Quite a number of cases concerned spraying that drifted and killed bees; liability was regularly imposed.(8) Other cases concerned spray that infected dairy milk with unacceptable levels of pesticide.(9) If one was careless and sprayed too much because directions from the manufacturer were not followed, the action rose to the level of negligence per se.(10) Completely contrary to what happened to the organic growers on Long Island, farmers won cases when pesticide sprays from neighboring farmers made them ineligible for "organic" certification, even though the level of pesticides on the crops was within federal standards for human consumption.(11)

The difference in Murphy's case was that governments are not held to the same standard of care that private property owners are. Governments are not required to make sure that their actions do not inflict harm on their neighbors' property. There is no doubt that the plaintiffs could have won injunctive relief against a private party who chartered a plane and sprayed even a harmless substance on the plaintiffs' land. But compared to the "public interest," as articulated by the federal government, the plaintiffs could not hope to prevail without more dramatic harm.

Federal regulations generally override property rights and common law protections. As a result, the battle over pesticides was played out in the public and political arena, beginning in 1962 with the publication of Rachel Carson's dramatic plea, Silent Spring. DDT was eventually banned in the U.S. and most other countries, becoming an international symbol of environmental degradation. These bans, which deprive malaria fighters of a vital tool, were the direct result of the government's failure to respect property rights.

Notes
1. The full name of the chemical is dichlorodiphenyltrichloroethane.
2. For more details, see Dunlap (1981, 87Ð91).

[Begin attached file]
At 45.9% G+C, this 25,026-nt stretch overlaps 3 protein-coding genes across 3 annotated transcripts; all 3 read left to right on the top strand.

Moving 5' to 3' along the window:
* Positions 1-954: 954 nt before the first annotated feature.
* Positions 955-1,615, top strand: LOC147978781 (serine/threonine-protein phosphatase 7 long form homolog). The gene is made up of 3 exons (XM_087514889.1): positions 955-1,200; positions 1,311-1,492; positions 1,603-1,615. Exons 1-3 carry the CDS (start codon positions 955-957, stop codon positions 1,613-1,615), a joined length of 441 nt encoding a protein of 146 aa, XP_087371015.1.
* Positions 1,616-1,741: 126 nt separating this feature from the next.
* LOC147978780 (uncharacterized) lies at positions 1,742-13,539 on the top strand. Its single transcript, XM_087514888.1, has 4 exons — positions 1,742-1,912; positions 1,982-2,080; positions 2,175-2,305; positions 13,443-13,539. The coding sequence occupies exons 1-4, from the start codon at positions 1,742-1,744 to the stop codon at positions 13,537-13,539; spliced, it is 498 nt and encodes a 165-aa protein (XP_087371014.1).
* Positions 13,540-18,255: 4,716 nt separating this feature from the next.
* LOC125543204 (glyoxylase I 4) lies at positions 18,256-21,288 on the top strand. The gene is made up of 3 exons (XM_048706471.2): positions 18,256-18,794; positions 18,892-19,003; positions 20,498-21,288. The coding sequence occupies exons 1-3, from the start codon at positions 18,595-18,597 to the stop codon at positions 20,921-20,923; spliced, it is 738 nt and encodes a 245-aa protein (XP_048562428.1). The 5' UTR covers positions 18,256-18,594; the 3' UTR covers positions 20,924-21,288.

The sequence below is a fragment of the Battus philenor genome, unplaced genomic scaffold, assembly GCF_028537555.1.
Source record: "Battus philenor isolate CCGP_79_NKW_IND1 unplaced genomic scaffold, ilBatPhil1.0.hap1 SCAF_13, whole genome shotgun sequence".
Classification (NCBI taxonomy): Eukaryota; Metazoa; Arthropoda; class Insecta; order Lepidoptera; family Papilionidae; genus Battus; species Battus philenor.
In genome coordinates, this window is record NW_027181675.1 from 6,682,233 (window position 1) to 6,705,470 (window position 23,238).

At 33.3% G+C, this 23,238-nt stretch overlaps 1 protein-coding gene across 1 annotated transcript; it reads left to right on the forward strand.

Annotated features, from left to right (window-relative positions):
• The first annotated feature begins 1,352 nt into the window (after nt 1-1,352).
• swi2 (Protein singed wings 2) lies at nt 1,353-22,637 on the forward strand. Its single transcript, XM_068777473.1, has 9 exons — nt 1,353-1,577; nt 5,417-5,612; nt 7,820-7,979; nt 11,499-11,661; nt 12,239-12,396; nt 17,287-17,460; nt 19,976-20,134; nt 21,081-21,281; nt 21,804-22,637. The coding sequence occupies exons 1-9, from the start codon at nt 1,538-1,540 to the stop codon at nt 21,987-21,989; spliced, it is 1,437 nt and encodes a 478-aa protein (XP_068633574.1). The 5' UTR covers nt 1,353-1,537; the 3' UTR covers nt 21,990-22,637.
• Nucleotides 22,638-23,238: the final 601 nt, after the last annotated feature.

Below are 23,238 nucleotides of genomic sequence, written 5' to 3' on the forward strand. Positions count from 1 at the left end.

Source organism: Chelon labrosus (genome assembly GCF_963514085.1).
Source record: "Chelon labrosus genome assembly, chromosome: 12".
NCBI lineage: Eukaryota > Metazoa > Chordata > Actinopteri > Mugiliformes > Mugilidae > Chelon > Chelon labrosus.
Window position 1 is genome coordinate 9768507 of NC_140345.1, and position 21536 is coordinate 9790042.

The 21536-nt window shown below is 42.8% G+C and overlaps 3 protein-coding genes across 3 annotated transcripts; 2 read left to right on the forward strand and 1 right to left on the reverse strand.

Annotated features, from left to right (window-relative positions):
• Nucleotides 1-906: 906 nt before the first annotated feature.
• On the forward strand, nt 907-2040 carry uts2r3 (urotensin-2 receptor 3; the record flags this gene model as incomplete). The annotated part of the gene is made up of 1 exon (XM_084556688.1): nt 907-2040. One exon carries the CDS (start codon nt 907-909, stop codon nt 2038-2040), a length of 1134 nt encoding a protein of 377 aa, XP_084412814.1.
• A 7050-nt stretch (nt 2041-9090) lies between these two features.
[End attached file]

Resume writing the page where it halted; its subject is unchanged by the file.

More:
3. Murphy v. Benson, 151 F.Supp. 786 (E.D.N.Y.,1957), 789.
4. Murphy v. Benson, 164 F.Supp. 120 (E.D.N.Y., 1958), 128.
5. Murphy v. Benson, 270 F.2d 419 (2nd Cir.,1959).
6. For example, see Crouse v. Wilbur-Ellis Co., 77 Ariz. 359, 272 P.2d 352 (1954).
7. Faire v. Burke, 363 Mo. 562, 252 S.W.2d 289 (1952).
8. See Lundberg v. Bolon, 194 P.2d 454 (Supreme Court, Arizona, 1948).
9. Smith v. Okerson, 73 A.2d 857 (Superior Court, New Jersey, 1950).
10. Bennett v. Larsen, 348 N.W.2d 540 (Supreme Court, Wisconsin, 1984).
11. For example, see Langan v. Valicopters, Inc., 5678 P.2d 218 (Supreme Court, Washington, 1977).

References
Bosso, Christopher J. 1987. Pesticides and Politics: The Life Cycle of a Public Issue. Pittsburgh: University of Pittsburgh Press.
Bovard, James. 1989. The Farm Fiasco. San Francisco: ICS Press.
Dunlap, Thomas R. 1981. DDT: Scientists, Citizens, and Public Policy. Princeton: Princeton University Press.
Morriss, Andrew P. 1997. Pesticides and Environmental Federalism. In Environmental Federalism, ed. Terry L. Anderson and Peter J. Hill. Lanham, MD: Rowman & Littlefield, 133Ð74.
Whorton, James. 1974. Before Silent Spring: Pesticides and Public Health in Pre-DDT America. Princeton: Princeton University Press.

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 An economist and lawyer, Roger Meiners defends the superiority of the common law--legal traditions developed through the courts--over federal regulation. In his view, the success of markets is intertwined with the common laws strong protection for property rights. Common law protects the environment by allowing individuals to take action against...
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Andrew Morriss is the author or coauthor of more than 50 scholarly articles, books, and book chapters. He serves as a Research Fellow at the New York University Center for Labor and Employment Law, a Senior Fellow at the Property & Environment Research Center in Bozeman, Montana, and a Senior Scholar at the Mercatus Center at George Mason...